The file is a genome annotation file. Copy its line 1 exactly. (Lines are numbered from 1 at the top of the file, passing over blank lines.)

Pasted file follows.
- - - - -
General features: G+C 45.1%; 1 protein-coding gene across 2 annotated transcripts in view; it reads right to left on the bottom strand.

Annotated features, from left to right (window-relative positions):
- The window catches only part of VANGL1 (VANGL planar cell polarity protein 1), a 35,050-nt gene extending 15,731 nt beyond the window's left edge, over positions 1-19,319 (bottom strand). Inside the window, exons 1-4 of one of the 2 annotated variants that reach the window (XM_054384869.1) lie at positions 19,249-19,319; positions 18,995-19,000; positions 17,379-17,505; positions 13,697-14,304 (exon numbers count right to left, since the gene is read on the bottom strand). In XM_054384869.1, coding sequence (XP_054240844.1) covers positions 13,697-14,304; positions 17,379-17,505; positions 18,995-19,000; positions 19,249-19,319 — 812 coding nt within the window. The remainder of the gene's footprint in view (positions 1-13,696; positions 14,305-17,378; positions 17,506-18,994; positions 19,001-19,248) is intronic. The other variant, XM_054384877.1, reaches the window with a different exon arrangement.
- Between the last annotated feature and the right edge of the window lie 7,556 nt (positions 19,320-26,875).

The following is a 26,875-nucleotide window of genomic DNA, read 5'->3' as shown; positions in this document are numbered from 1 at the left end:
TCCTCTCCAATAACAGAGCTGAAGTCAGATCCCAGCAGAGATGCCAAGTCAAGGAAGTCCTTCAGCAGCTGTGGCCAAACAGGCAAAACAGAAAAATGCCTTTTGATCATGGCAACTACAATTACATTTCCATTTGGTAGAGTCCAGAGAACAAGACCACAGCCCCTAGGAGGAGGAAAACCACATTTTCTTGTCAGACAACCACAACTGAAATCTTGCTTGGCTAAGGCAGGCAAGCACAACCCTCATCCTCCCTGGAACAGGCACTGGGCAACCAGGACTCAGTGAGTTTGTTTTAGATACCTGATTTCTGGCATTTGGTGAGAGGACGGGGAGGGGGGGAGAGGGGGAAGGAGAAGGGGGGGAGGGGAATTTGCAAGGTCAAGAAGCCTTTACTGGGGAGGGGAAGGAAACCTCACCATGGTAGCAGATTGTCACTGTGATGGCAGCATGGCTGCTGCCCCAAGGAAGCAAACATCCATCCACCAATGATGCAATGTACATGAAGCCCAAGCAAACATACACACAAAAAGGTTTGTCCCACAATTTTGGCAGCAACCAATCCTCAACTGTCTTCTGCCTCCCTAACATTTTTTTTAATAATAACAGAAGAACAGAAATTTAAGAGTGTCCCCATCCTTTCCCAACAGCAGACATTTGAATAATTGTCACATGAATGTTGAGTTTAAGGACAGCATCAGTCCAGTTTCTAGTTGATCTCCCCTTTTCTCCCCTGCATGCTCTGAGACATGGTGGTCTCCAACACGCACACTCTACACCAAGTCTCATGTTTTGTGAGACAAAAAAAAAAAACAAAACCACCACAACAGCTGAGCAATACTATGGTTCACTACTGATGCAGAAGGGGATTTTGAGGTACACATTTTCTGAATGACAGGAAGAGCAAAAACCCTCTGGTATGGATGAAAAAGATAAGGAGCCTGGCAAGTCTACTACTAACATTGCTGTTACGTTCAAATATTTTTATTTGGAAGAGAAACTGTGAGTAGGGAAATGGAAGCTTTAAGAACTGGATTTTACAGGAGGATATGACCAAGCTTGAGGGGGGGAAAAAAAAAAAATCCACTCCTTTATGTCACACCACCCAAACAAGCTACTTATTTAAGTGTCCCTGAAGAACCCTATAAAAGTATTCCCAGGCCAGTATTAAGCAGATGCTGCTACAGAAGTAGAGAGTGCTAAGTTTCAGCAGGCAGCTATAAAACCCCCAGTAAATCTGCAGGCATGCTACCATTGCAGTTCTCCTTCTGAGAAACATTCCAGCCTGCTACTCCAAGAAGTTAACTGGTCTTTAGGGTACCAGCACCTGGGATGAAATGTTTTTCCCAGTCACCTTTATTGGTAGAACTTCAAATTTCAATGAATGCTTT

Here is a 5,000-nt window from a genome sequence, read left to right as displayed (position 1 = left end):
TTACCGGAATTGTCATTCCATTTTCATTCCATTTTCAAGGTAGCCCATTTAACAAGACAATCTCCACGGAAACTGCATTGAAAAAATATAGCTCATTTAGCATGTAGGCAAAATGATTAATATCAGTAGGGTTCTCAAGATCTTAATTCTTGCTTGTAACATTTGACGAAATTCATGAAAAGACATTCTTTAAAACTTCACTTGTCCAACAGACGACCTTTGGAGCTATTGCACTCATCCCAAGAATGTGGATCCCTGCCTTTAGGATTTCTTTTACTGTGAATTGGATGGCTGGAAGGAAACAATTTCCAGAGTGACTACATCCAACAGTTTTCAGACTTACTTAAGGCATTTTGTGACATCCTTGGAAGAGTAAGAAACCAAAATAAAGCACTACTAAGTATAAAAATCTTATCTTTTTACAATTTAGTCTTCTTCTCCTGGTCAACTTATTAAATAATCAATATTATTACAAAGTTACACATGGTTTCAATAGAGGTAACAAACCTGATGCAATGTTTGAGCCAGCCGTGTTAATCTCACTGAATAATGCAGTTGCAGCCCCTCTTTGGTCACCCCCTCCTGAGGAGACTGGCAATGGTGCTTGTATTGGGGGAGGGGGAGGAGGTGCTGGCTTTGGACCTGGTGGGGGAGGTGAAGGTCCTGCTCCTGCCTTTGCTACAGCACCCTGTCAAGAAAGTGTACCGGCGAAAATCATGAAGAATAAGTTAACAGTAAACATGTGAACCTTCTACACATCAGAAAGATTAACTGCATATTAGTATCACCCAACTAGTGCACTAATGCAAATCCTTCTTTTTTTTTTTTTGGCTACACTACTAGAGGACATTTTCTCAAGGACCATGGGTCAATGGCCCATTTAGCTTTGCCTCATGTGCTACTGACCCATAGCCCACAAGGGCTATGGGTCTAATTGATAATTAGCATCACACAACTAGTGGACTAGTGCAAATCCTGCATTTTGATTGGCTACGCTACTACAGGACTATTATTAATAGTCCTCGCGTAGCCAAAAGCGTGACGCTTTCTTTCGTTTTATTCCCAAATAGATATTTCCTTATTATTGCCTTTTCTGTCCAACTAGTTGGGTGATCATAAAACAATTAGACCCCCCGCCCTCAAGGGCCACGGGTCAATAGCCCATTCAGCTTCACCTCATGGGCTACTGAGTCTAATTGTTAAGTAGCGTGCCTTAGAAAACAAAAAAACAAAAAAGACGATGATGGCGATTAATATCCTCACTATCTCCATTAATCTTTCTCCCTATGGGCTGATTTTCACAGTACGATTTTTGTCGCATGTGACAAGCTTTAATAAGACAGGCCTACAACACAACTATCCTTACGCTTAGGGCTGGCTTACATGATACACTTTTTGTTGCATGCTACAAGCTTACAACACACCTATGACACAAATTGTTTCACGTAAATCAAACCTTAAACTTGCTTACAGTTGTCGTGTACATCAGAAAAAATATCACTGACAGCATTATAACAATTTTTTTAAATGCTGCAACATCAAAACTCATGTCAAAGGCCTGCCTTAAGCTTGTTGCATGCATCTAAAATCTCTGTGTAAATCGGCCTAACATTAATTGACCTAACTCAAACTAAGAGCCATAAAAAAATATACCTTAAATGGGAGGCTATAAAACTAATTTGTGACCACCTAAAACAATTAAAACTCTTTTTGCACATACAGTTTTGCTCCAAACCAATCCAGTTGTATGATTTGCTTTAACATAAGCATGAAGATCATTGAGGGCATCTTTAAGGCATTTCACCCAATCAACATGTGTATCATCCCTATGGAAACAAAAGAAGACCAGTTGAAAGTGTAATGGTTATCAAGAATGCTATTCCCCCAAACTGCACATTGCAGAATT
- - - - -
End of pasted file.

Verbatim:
General features: G+C 45.1%; 1 protein-coding gene across 2 annotated transcripts in view; it reads right to left on the bottom strand.